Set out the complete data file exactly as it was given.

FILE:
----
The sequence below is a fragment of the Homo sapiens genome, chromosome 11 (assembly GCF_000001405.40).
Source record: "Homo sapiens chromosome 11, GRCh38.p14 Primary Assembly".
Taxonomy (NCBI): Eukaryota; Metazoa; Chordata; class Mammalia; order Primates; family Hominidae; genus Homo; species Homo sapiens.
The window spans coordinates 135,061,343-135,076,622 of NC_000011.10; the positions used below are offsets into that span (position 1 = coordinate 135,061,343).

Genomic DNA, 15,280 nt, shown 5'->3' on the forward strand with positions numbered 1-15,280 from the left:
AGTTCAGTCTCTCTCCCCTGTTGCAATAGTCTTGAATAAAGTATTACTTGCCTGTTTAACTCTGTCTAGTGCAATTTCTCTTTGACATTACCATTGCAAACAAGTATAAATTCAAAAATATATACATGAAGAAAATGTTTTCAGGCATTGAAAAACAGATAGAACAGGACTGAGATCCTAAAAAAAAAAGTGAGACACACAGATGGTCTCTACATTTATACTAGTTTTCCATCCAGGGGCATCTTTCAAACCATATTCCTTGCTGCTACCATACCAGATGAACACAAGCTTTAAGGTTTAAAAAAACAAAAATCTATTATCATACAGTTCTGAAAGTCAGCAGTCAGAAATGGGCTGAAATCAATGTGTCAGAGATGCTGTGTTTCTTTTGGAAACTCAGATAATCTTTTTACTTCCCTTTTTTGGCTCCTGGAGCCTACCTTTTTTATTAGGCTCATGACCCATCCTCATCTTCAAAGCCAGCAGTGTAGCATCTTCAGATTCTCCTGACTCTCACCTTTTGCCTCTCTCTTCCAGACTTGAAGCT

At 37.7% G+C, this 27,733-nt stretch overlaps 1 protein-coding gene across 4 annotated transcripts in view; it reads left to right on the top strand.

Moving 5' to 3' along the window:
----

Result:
The sequence below is a fragment of the Homo sapiens genome, chromosome 11 (assembly GCF_000001405.40).
Source record: "Homo sapiens chromosome 11, GRCh38.p14 Primary Assembly".
Taxonomy (NCBI): Eukaryota; Metazoa; Chordata; class Mammalia; order Primates; family Hominidae; genus Homo; species Homo sapiens.
The window spans coordinates 135,061,343-135,076,622 of NC_000011.10; the positions used below are offsets into that span (position 1 = coordinate 135,061,343).

Genomic DNA, 15,280 nt, shown 5'->3' on the forward strand with positions numbered 1-15,280 from the left:
AGTTCAGTCTCTCTCCCCTGTTGCAATAGTCTTGAATAAAGTATTACTTGCCTGTTTAACTCTGTCTAGTGCAATTTCTCTTTGACATTACCATTGCAAACAAGTATAAATTCAAAAATATATACATGAAGAAAATGTTTTCAGGCATTGAAAAACAGATAGAACAGGACTGAGATCCTAAAAAAAAAAGTGAGACACACAGATGGTCTCTACATTTATACTAGTTTTCCATCCAGGGGCATCTTTCAAACCATATTCCTTGCTGCTACCATACCAGATGAACACAAGCTTTAAGGTTTAAAAAAACAAAAATCTATTATCATACAGTTCTGAAAGTCAGCAGTCAGAAATGGGCTGAAATCAATGTGTCAGAGATGCTGTGTTTCTTTTGGAAACTCAGATAATCTTTTTACTTCCCTTTTTTGGCTCCTGGAGCCTACCTTTTTTATTAGGCTCATGACCCATCCTCATCTTCAAAGCCAGCAGTGTAGCATCTTCAGATTCTCCTGACTCTCACCTTTTGCCTCTCTCTTCCAGACTTGAAGCT

At 37.7% G+C, this 27,733-nt stretch overlaps 1 protein-coding gene across 4 annotated transcripts in view; it reads left to right on the top strand.

Moving 5' to 3' along the window: